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The importance of teaching social entrepreneurship in schools

17 January 2022 at 2:09 pm
Nikki Stefanoff
“Our goal is to work with 1.5 million young people by 2025. Can you imagine what could happen if two per cent go on to create something?” 

Nikki Stefanoff | 17 January 2022 at 2:09 pm


The importance of teaching social entrepreneurship in schools
17 January 2022 at 2:09 pm

“Our goal is to work with 1.5 million young people by 2025. Can you imagine what could happen if even just two per cent go on to create something?” 

Even before the global pandemic drove us to rethink the way we do our jobs, the future of work and education has always been a hot topic. 

As the world made its shift online, making some traditional jobs obsolete in the process, it became apparent that the skills being taught to our young people might need to shift too. 

And with the global challenges we, and future generations, continue to face, educators have started to wonder if we should be teaching skills needed to make a positive impact on both people and planet.

Research suggests that we do. 

A recent Deloitte Access Economics report found that 63 per cent of all future jobs will require some form of intensive enterprise skills, a finding backed up by research from the Foundation of Young Australians who discovered that young people with enterprise skills are 17 months ahead of their peers in gaining full-time employment. 

Yet, these enterprise skills aren’t being automatically taught in Australian schools, which is where Young Change Agents step in.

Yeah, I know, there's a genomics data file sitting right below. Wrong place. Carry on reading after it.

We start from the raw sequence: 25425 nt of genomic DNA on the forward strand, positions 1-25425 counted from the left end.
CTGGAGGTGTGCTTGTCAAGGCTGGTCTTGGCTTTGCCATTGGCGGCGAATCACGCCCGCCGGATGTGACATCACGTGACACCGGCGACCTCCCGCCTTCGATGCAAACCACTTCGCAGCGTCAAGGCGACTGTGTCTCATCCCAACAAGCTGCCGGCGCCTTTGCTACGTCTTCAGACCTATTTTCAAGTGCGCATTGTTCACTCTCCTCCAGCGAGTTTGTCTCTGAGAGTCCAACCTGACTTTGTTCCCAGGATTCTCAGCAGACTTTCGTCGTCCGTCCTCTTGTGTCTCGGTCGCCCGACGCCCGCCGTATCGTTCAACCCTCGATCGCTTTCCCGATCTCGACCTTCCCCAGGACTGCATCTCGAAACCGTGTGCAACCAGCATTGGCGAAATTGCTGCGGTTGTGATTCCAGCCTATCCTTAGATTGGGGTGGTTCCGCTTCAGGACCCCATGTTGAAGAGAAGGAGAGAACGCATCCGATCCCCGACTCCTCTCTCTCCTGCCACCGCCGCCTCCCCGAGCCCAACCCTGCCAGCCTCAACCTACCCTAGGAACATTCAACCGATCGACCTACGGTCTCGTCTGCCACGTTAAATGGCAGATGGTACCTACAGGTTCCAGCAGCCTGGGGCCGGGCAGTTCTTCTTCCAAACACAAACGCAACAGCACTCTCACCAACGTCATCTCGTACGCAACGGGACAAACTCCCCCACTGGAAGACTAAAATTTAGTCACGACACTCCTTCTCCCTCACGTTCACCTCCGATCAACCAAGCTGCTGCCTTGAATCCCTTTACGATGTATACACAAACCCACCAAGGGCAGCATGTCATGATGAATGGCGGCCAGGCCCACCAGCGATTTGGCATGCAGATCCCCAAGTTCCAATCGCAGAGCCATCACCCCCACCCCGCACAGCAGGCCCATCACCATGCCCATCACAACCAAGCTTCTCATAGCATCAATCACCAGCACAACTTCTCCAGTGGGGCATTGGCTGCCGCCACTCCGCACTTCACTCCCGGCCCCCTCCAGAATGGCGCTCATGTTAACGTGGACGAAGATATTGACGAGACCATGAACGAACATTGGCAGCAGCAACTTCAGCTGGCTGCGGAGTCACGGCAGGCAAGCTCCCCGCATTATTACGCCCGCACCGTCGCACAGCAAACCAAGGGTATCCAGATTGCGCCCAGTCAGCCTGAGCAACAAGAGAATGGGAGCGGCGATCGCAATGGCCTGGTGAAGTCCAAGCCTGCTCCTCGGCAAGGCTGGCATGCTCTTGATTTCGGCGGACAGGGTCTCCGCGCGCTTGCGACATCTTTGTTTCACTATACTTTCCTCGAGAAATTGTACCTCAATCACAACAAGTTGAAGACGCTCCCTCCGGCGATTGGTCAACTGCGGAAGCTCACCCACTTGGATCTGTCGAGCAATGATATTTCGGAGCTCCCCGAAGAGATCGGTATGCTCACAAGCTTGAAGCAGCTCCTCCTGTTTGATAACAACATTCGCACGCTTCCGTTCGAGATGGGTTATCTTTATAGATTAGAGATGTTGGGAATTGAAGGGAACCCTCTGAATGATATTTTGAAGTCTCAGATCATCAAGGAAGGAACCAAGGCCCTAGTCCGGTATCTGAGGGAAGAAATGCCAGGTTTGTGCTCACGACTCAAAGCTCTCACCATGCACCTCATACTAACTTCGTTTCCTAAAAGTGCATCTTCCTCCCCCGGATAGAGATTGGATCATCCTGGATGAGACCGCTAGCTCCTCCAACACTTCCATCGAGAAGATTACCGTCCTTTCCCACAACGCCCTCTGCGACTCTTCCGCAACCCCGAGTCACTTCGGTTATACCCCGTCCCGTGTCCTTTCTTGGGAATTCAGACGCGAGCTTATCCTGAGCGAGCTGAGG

Young Change Agents and the Australian curriculum

Co-founded by Margaret O’Brien, and The Atlassian Foundation’s Jonathan Srikanthan, Young Change Agents (YCA) is a not-for-profit social enterprise teaching young people the importance of social entrepreneurship. The organisation does this through a series of programs delivered either directly into schools or through personal development training given to teachers. 

O’Brien is YCA’s CEO and explains that YCA’s core program is explorer, a 2.5-day hackathon-style workshop that walks teams of students through identifying problems in their community before working together to ideate, validate, prototype and pitch a social enterprise idea to a judging panel. O’Brien says to see it in action is “magic.”

“Getting [young people] to sit in the space of finding a problem and really thinking deeply about what they want to change by putting purpose first is a fantastic introduction to social entrepreneurship,” she said. 

“YCA maps its programs to different parts of the curriculum, [such as] commerce, design and technology, geography, maths, art and English. That’s the beauty of the Australian curriculum, it’s really like a framework, and teachers can teach within that framework. So there is some flexibility to what they teach.”

Schools already have subjects such as civics and citizenship on their timetables and Catholic schools are teaching around service and values, so the concept of social enterprise isn’t brand new. However, the team at YCA is taking the concept and demonstrating how to turn it into something tangible.